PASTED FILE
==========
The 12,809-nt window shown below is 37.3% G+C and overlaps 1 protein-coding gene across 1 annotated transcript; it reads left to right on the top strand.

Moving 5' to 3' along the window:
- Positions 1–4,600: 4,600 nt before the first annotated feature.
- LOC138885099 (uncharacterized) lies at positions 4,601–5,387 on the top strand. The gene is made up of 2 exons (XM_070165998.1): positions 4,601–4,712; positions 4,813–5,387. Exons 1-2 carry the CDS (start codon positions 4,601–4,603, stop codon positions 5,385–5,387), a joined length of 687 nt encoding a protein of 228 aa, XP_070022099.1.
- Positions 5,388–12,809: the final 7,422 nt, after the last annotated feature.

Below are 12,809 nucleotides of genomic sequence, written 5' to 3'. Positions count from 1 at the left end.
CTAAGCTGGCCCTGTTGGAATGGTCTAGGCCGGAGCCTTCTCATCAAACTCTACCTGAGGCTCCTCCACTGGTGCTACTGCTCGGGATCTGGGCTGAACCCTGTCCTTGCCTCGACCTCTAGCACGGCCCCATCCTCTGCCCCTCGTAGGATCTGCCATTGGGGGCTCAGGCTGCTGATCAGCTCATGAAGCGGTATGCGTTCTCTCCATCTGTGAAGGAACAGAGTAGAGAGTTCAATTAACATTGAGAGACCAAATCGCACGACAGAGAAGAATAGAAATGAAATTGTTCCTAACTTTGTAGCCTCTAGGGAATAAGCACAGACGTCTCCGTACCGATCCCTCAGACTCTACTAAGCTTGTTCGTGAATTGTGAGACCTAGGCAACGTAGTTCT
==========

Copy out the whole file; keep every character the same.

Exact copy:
The 12,809-nt window shown below is 37.3% G+C and overlaps 1 protein-coding gene across 1 annotated transcript; it reads left to right on the top strand.

Moving 5' to 3' along the window:
- Positions 1–4,600: 4,600 nt before the first annotated feature.
- LOC138885099 (uncharacterized) lies at positions 4,601–5,387 on the top strand. The gene is made up of 2 exons (XM_070165998.1): positions 4,601–4,712; positions 4,813–5,387. Exons 1-2 carry the CDS (start codon positions 4,601–4,603, stop codon positions 5,385–5,387), a joined length of 687 nt encoding a protein of 228 aa, XP_070022099.1.
- Positions 5,388–12,809: the final 7,422 nt, after the last annotated feature.

Below are 12,809 nucleotides of genomic sequence, written 5' to 3'. Positions count from 1 at the left end.
CTAAGCTGGCCCTGTTGGAATGGTCTAGGCCGGAGCCTTCTCATCAAACTCTACCTGAGGCTCCTCCACTGGTGCTACTGCTCGGGATCTGGGCTGAACCCTGTCCTTGCCTCGACCTCTAGCACGGCCCCATCCTCTGCCCCTCGTAGGATCTGCCATTGGGGGCTCAGGCTGCTGATCAGCTCATGAAGCGGTATGCGTTCTCTCCATCTGTGAAGGAACAGAGTAGAGAGTTCAATTAACATTGAGAGACCAAATCGCACGACAGAGAAGAATAGAAATGAAATTGTTCCTAACTTTGTAGCCTCTAGGGAATAAGCACAGACGTCTCCGTACCGATCCCTCAGACTCTACTAAGCTTGTTCGTGAATTGTGAGACCTAGGCAACGTAGTTCT